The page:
Ultimate BIOS Guide: Every Setting Decrypted and Explained!: Page 8. When and Why to Update the BIOS Updating or flashing the BIOS carries a certain amount of risk, but the potential rewards make it worth the effort.
Motherboard makers are contstantly enhanching the BIOS firmware and the end result can be significantly improved performance, less buggy behavior, additional functionality, improved overclocking performance, and much more. BIOS updates can also be minor and only address a specific function, such as adding native support for higher frequency RAM or a new CPU stepping. If the added functionality isn't something that affects your setup, you needn't worry about updating your BIOS. The general rule of thumb is if it isn't broken, well, you know the rest. Ultimate BIOS Guide: Every Setting Decrypted and Explained!: Page 7. Intel X58 Chipset With the introduction of Nehalem -- now better known as Core i7 -- Intel moved away from a traditional frontside bus architecture in favor of an integrated memory controller, somewhat similar to what AMD had been using for years.
This also meant that old hats at overclocking suddenly were forced to learn new terms. For this section, we used an Asus Rampage II motherboard. Ultimate BIOS Guide: Every Setting Decrypted and Explained!: Page 6. AMD 790FX Chipset Starting with the Athlon 64, AMD moved away from a traditional frontside bus architecture in favor of using an integrated memory controller and a HyperTransport bus.
This meant learning new terms and new ways of overclocking. We used a Gigabyte Ga-MA790FX motherboard for this section. Advanced Clock Calibration: Advanced Clock Calibration, or ACC, taps into previously unused pins on Phenom processors for use with the chipset's Southbridge. Through some sort of guarded voodoo magic, this unlocks higher overclocking potential and is exclusive to Phenom processors. Ultimate BIOS Guide: Every Setting Decrypted and Explained!: Page 5. Overclocking If you're going to overclock, you first must understand the nomenclature that applies to your processor and motherboard chipset's architecture.
To help you do this, we rounded up three different motherboards each one based on a different, recent architecture. Check out our Core 2 Overclocking Guide here Intel P45 Chipset The settings below also apply to Intel's X38 and X48 chipsets, and in some form even date back several generations. Ai Overclock Tuner: Many enthusiast motherboards come with some form of automatic overclocking, and Asus calls its version the Ai Overclock Tuner.
Ultimate BIOS Guide: Every Setting Decrypted and Explained!: Page 4. Advanced CPU Features Gigabyte's latest boards clumps these entries together in a handy submenu, but depending on your make and model, you may find these settings spread out in different sections of your BIOS.
CPU Clock Ratio: Otherwise known as the multipler, this number multiplied by your CPU's base frequency determines your processors clockspeed. See chipset-specific BIOS options below. Intel Turbo Boost Tech.: New to Nehalem (Core i7), enabling this feature will temporarily boost processor cores to run faster than their stock frequency depending on the current power, current, and temperature levels.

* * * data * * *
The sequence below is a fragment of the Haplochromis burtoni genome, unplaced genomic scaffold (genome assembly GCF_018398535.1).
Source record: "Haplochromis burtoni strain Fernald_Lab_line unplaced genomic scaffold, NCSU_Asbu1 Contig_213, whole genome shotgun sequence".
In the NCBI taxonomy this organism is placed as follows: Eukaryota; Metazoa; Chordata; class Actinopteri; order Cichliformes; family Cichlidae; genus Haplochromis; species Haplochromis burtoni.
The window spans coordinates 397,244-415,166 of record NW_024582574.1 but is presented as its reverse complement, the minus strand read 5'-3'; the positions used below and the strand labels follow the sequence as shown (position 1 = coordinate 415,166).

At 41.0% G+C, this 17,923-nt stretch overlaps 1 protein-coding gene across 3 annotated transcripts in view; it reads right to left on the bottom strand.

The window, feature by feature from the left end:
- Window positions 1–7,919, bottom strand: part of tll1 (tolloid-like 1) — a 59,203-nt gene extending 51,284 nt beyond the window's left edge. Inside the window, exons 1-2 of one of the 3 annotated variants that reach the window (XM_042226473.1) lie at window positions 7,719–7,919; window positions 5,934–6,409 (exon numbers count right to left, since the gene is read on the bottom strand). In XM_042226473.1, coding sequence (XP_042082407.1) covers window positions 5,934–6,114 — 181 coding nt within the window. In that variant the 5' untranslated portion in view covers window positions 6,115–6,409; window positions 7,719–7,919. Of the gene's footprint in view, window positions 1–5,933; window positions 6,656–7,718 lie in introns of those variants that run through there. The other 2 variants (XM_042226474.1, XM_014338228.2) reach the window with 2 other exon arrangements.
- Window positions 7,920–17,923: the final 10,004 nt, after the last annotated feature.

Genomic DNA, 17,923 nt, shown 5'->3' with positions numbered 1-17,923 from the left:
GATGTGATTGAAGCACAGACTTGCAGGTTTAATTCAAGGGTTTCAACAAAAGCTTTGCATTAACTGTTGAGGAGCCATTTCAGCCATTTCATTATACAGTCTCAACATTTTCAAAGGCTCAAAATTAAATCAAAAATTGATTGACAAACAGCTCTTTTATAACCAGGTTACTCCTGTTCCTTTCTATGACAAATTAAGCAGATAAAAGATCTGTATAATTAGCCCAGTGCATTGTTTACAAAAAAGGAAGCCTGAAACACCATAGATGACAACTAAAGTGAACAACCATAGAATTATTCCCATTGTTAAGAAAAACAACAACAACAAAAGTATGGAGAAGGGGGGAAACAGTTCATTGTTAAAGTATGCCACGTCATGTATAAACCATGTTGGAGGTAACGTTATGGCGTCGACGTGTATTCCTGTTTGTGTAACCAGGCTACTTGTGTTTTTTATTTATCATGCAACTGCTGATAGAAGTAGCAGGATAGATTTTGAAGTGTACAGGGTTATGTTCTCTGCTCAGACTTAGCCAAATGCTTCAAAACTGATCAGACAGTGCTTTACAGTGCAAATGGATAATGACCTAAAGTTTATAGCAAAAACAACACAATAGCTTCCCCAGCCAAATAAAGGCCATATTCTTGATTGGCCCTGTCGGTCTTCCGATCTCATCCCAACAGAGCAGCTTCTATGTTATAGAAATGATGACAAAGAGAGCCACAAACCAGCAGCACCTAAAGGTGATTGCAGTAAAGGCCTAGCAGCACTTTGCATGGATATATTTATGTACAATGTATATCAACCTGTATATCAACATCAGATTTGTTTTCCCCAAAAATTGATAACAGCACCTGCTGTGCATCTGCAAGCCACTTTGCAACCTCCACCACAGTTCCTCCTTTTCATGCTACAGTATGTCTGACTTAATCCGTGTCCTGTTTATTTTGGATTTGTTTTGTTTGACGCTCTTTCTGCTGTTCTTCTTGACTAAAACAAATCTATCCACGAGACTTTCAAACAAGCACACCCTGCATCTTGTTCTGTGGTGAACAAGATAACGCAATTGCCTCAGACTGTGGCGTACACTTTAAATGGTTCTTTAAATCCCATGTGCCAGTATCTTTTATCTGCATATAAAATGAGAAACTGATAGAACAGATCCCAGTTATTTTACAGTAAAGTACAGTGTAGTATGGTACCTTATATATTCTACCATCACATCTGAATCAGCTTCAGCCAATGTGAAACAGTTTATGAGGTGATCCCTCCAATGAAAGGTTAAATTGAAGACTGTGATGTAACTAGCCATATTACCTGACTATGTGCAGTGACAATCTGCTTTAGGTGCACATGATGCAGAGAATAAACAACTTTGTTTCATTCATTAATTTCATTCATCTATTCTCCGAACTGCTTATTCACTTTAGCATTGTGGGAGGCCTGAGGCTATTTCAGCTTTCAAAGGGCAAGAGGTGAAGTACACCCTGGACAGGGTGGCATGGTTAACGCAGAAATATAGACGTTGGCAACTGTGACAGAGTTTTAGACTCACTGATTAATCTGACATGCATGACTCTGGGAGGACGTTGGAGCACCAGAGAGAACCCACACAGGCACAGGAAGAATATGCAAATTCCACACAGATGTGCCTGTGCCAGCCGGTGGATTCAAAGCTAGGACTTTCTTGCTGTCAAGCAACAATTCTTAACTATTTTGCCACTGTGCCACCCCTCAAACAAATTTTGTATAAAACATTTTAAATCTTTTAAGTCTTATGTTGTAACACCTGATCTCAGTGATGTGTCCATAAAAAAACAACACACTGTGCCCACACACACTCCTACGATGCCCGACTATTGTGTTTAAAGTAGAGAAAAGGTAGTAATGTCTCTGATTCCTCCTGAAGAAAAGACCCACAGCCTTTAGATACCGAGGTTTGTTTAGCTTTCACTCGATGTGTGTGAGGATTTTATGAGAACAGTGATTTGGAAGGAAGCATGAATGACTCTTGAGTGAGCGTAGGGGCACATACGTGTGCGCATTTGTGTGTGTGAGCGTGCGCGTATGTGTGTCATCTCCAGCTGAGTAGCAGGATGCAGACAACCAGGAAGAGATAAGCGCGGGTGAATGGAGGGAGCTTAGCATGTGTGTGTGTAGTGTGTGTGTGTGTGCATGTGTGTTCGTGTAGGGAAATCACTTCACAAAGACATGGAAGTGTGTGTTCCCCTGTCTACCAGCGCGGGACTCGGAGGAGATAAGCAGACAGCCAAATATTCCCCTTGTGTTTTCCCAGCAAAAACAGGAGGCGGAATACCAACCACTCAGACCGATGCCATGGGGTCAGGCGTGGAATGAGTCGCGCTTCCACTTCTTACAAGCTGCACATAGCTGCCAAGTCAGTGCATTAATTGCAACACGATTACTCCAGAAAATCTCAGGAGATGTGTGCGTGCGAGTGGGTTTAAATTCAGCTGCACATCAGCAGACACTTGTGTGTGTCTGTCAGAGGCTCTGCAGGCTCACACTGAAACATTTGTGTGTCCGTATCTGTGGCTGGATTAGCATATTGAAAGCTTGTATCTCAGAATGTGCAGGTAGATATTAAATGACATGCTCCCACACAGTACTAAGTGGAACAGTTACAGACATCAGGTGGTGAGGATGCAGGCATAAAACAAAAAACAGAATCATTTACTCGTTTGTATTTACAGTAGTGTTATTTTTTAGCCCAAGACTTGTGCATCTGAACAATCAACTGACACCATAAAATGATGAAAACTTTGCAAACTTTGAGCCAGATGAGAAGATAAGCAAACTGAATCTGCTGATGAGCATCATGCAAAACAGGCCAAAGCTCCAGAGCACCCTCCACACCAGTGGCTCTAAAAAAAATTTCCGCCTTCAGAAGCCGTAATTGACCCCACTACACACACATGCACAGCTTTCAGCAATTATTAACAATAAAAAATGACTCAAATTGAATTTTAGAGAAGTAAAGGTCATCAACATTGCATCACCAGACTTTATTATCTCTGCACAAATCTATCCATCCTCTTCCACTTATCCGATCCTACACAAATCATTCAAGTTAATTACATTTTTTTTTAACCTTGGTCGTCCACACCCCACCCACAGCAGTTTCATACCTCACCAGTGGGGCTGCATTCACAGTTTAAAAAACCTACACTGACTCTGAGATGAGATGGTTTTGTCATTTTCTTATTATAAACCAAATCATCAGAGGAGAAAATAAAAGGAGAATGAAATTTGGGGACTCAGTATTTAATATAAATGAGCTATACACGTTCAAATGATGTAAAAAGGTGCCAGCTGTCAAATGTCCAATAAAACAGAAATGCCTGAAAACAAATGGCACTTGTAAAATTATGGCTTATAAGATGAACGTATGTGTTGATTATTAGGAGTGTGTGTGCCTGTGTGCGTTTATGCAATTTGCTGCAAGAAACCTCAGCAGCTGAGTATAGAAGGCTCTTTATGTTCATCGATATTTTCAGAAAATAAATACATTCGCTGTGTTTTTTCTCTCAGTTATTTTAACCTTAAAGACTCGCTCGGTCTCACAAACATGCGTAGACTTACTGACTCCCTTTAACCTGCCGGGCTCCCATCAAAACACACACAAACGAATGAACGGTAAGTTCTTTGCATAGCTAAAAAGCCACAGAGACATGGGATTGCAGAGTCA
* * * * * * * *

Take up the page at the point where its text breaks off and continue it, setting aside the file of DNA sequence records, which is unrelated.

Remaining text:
CPU Cores Enabled: Allows you to enable all or just some of your processor's cores. CPU Multi-Threading: Enable this option to take advantage of Intel's HyperThreading technology. CPU Enhanced Halt (C1E) : A power saving feature in Intel chips, enabling C1E will allow the operating system to send a halt command to the CPU when inactive. Ultimate BIOS Guide: Every Setting Decrypted and Explained!: Page 3. Power Management With the recent push towards reducing carbon footprints and going green, power management schemes have started garnering a lot of attention.
Some basic power saving features have been included on most motherboards for some time now, and this is where you'll find them. ACPI Suspend Type: Short for Advanced Configuration and Power Interface, this setting dictates what power saving state your system goes into. ACPI replaces the older Advanced Power Management (APM) scheme and requires a compatible OS, such as Windows 98 and up, along with several Linux distributions. S1(POS): In an S1 state, the CPU stops processing cycles but it, along with the RAM, are still fed power. Ultimate BIOS Guide: Every Setting Decrypted and Explained!: Page 2. Password Check: If you set a password, you can instruct your BIOS to ask for it either when booting the PC or when attempting to enter the BIOS.
HDD S.M.A.R.T. Monitor: Short for Smart Monitoring Analysis and Reporting Technology, this serves as a preventative diagnostic to help predict imminent hard drive failures. When enabled, supported hard drives will report any problems that could ultimately lead to outright failures. Limit CPUID Max. to 3: The only ones who should have this setting enabled are those running a legacy OS with a Pentium 4 processor or higher. CPUID instructions are used to identify the type of processor installed, and the higher the number, the more information can be obtained and written to. Ultimate BIOS Guide: Every Setting Decrypted and Explained! Power users routinely punch into the BIOS in order to fine tune their system, but it can be an intimidating place to go exploring if you've never before burrowed beneath the surface.
And just like in real life, poking around in unknown places can be a dangerous affair if you don't know what you're doing or where you're going. On the other hand, once you understand the inner workings of your PC's control center, a whole world of overclocking and troubleshooting suddenly opens up. But what exactly is the BIOS? Every modern motherboard comes with an embedded Flash EEPROM module, otherwise known as the BIOS chip. Short for Basic Input Out System, this is the first bit of code executed when you boot your PC.